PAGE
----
The ultimate Overlawyered story? Minnesota: “An Eagan lawyer is suspended indefinitely after having an affair with a client whom he represented in a divorce, then billing her for time they spent having sex. … At various points, Lowe billed the woman for legal services on the dates of their sexual encounters, coding the time as meetings or drafting memos. … [He] won’t have a chance for reinstatement for at least a year and three months after the decision… by the Minnesota Supreme Court.” [St. Paul Pioneer-Press]
When Andrew Henderson videotaped police frisking a man about to be transported by ambulance in suburban Minneapolis-St. Paul, an officer confiscated his handheld videocamera, allegedly for evidence: “If I end up on YouTube, I’m gonna be upset.” Later, when Henderson sought to get his camera back, the sheriff’s office refused and instead charged him with misdemeanors. Among the notes on the citation: “Data privacy HIPAA violation.” A Stanford law professor says it would be nonsense to regard HIPAA, the federal health privacy law, as constraining the activity of bystanders like Henderson who are not legally defined as health providers. [St. Paul Pioneer Press]
One important reason same-sex marriage won on three state ballots last month is that many Republican voters, especially in affluent suburbs, crossed over to vote in favor of it. I’ve continued to document this phenomenon in a piece in this weekend’s Washington Post “Outlook” section (incorporating precinct-level detail on Minnesota and Maine) as well as in a second Huffington Post piece (with precinct-level detail on Maryland; my earlier HuffPo piece is linked here). Also, this Cato podcast:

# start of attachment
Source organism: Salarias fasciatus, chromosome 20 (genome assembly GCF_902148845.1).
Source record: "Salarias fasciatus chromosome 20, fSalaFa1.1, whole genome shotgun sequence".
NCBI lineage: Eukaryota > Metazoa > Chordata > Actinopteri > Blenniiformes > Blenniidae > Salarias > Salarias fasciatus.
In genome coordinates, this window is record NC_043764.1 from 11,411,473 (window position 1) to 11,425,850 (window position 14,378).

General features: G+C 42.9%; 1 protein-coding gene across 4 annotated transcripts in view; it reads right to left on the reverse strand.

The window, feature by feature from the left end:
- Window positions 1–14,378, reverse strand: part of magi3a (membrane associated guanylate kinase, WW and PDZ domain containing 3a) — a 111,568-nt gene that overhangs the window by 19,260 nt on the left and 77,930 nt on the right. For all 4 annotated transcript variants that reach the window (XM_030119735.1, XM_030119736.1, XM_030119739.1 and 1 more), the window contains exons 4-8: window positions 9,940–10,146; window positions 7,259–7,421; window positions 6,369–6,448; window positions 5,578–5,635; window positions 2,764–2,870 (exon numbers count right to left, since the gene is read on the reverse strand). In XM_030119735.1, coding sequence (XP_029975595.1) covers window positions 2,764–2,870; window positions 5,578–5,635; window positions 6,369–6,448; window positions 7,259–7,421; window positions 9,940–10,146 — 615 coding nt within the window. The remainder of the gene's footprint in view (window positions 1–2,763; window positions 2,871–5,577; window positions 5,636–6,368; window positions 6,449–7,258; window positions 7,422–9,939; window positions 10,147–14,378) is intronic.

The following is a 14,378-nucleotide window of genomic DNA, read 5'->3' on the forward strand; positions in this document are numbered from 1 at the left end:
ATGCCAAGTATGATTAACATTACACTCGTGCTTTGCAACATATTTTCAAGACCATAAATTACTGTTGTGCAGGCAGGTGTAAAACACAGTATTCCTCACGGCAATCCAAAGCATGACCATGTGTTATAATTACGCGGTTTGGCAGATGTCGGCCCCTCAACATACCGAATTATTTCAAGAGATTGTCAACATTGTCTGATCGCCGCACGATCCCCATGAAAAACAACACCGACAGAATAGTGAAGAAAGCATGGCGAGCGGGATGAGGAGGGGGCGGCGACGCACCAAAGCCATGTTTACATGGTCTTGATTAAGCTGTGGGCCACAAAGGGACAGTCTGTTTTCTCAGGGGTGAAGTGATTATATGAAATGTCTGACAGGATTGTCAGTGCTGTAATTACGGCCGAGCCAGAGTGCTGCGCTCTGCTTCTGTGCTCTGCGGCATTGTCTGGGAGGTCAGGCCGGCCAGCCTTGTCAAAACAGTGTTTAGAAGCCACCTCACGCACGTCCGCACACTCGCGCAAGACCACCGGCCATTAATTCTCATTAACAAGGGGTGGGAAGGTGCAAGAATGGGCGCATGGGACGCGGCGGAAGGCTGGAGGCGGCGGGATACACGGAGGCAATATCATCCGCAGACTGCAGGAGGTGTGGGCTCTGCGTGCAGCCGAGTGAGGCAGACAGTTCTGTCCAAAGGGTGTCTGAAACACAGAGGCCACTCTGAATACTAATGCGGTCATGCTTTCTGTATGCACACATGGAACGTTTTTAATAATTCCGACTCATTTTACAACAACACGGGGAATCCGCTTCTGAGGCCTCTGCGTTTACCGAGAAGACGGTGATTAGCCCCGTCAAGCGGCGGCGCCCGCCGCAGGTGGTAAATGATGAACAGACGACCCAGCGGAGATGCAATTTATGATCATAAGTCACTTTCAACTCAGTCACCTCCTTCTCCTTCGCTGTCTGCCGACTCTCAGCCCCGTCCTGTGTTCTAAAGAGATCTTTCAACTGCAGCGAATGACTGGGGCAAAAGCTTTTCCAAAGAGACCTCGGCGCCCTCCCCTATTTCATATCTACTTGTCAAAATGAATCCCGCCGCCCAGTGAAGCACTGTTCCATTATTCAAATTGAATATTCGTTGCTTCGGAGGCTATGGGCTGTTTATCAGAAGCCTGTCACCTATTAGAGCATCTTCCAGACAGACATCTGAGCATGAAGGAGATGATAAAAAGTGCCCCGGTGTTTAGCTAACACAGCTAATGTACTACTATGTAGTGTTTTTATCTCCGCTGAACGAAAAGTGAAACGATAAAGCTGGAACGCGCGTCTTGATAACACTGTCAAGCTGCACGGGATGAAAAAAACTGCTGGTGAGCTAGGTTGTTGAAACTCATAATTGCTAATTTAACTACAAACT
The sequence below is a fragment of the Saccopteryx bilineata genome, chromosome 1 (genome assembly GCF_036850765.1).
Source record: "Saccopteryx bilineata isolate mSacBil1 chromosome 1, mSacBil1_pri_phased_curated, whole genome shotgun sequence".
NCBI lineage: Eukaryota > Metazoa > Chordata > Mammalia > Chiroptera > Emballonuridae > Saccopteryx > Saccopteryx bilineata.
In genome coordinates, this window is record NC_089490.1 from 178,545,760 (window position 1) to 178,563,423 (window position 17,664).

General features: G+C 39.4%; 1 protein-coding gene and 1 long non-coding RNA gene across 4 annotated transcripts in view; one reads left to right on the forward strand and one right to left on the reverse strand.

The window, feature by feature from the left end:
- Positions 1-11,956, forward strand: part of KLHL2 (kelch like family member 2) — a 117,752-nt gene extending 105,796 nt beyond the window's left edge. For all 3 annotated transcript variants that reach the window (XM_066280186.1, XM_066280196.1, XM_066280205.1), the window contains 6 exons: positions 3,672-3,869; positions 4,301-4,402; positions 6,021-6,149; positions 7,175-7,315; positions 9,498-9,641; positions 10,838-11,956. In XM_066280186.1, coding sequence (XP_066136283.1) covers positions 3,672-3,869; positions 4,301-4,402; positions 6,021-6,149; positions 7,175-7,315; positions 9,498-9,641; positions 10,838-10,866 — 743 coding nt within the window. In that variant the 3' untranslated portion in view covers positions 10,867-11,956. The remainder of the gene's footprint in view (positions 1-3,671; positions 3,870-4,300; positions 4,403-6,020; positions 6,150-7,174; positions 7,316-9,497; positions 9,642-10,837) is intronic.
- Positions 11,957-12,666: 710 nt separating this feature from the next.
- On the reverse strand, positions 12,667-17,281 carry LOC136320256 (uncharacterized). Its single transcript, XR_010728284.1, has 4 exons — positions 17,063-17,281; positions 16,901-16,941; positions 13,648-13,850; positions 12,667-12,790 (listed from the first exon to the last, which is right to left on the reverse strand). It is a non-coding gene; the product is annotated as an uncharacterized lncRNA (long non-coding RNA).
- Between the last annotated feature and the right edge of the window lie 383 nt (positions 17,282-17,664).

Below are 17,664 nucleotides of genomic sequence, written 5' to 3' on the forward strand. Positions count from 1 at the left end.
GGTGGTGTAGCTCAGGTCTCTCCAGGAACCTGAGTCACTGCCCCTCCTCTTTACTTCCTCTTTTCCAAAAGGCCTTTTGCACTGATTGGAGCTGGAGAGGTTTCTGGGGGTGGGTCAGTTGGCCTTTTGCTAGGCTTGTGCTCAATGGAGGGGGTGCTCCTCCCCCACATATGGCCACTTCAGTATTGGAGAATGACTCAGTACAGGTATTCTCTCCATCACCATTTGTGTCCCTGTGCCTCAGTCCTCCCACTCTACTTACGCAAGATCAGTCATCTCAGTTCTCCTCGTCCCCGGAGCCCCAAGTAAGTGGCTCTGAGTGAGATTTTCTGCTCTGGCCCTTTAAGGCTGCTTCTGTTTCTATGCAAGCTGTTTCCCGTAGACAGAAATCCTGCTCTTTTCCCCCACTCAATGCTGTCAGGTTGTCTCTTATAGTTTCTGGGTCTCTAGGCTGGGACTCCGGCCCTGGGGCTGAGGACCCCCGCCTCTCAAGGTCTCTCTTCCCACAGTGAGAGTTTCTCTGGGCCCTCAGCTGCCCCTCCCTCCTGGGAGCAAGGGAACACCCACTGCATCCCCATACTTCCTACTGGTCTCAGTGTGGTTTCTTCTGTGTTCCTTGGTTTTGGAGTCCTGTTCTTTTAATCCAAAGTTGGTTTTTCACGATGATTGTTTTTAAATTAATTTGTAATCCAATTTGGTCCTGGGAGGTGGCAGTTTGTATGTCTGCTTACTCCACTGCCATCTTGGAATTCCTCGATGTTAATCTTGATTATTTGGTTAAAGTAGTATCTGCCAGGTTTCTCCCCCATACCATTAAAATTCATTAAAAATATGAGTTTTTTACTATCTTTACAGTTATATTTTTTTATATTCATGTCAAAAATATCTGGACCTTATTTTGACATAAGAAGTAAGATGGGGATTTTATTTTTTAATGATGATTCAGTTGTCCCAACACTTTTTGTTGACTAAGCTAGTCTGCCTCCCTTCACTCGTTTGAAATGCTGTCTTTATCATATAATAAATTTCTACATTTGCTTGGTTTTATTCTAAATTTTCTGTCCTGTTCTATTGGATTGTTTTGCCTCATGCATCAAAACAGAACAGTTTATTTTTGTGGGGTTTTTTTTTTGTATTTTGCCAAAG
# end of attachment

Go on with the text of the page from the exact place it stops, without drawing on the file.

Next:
One correction on the podcast: I mistakenly said Question 6 carried the two biggest Romney counties in Maryland, but I should have said two of the biggest three.
P.S. Mine was the second-most-popular article on WashingtonPost.com as of early morning Dec. 2.
No, these were not naughty pictures, they were driver’s license headshots. “The city’s liability could have been upwards of $565,000 because the statute provides $2,500 to be assessed per each unlawful look-up of the database, and we had 226 look-ups,” City Attorney Sara Grewing [of St. Paul, Minn.] told the Pioneer Press. “So we were looking at $565,000 plus attorney’s fees, if we were found liable.” St. Paul was one of several municipalities that settled with Anne Marie Rasmusson, whose picture fellow officers often looked up without proper authority in violation of a 1994 enactment called the federal Drivers Privacy Protection Act. [Kim Zetter, Wired "Threat Level"; CityPages.]
Voters in four states will decide same-sex marriage ballot questions on Nov. 6. As many readers know, I’ve been writing actively on the Maryland question, and those interested in catching up on that can follow the links here to find, among other things, my recent interview on the subject with the Arab news service Al-Jazeera, my thoughts on Judge Dennis Jacobs’s decision striking down Section 3 of DOMA (the federal Defense of Marriage Act), and my reaction to the other side’s “bad for children” contentions.
The Cato Institute has been doing cutting-edge work on the topic for years from a libertarian perspective; some highlights here.
Yet more: Hans Bader on religious liberty and anti-discrimination law [Examiner, CEI] And my letter to the editor in the suburban Maryland Gazette: “Civil society long ago decoupled marriage law from church doctrines.”
Will Oremus, Slate: “The Chronicle of Higher Education reports that the state has decided to crack down on free education, notifying California-based startup Coursera that it is not allowed to offer its online courses to the state’s residents.”